Wednesday, June 16, 2021
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NBFCs may not see much impact of second wave of COVID-19; pent-up demand to help

Though the disruption in economic activities due to the second wave of COVID-19 may impact non-banking financial companies (NBFCs), the sector will attain normalcy soon, helped by the ‘pent-up’ demand, say industry players. Amid rising coronavirus cases in the country, some of the states, including Maharashtra, Karnataka have put strict restrictions on movements.

According to Shriram Transport Finance managing director and CEO Umesh Revankar, the non-bank lenders may see some temporary delay in loan repayments by borrowers in April or May as customers will like to preserve cash but that will not lead to a very significant jump in non-performing assets (NPAs).

“Even if there is some delay of a month or two (in repayment), it will not sustain as the pent-up demand will take care of the business and collections. So, I don’t see a big risk for NPAs,” Revankar said at a webinar organised by


He said sectors such as infrastructure, real estate and consumer spending are seeing huge demand and it will help the NBFCs to recover soon.

Compared to last year when there was a national lockdown and movements were completely restricted for 30 days, business activity is happening this year despite restrictions, he said.

He sees some lesser collections for the sector during April and May but it would not affect the entire first quarter.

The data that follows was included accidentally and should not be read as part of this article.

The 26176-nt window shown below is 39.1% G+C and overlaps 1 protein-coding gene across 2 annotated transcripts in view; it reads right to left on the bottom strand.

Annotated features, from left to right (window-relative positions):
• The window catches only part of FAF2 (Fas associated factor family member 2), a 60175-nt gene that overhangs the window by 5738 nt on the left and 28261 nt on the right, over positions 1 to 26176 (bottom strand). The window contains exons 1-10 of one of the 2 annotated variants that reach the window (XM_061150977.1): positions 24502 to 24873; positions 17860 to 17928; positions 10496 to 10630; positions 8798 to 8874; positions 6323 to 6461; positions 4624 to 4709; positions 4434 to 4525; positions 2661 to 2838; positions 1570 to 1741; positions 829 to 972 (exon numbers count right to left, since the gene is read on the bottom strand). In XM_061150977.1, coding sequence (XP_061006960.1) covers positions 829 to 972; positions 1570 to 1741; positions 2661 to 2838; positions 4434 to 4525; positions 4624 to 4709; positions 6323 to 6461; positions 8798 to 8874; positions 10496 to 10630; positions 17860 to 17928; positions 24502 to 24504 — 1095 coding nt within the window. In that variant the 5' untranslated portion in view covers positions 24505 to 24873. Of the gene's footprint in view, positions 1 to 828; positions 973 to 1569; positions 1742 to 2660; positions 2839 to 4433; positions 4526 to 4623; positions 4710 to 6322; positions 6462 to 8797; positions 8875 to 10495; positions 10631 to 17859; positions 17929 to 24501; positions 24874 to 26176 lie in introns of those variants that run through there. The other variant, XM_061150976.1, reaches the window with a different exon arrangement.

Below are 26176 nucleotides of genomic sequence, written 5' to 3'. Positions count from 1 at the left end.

Revankar said a restructuring option by the Reserve Bank of India (RBI) for stressed accounts can help NBFCs rework customers’ loan repayment.

“We can give him (borrowers) a smaller EMI option for some time and then increase the amount later. We can also readjust our books accordingly,” he said.

On Tuesday, the Finance Industry Development Council (FIDC), an industry body of NBFCs, had written to RBI seeking restructuring of stressed retail and individual borrowers of shadow banking players, irrespective of whether these loans have been restructured earlier.

Aadhar Housing Finance managing director and CEO D S Tripathi expects the impact on economic activities till May and from June onwards the sector will again start seeing traction.

“This year, the growth will be seen only in the nine months and not in the first three months. But growth will happen,” he said.

He said credit cost for NBFCs may go up by 1.5-1.75 times in June and September 2021, but for the year (FY2022) as a whole, it will be 5-10 basis points higher than in FY21.

Non-banking financial company-microfinance institution (NBFC-MFI)

managing director and CEO Udaya Kumar said while the situation due to the second wave is very devastating in some of the places, the MFI industry in the last one year has learnt to navigate this kind of situation and also the intermittent or full lockdowns.

“The comeback of the MFI sector is due to the resilience of the rural customer, particularly of the low-income household. Though these customers are poor, they are very resilient and have strong commitment,” he said.

He said this year many states have categorised MFIs as part of essential services and allowed them to operate amid restrictions.

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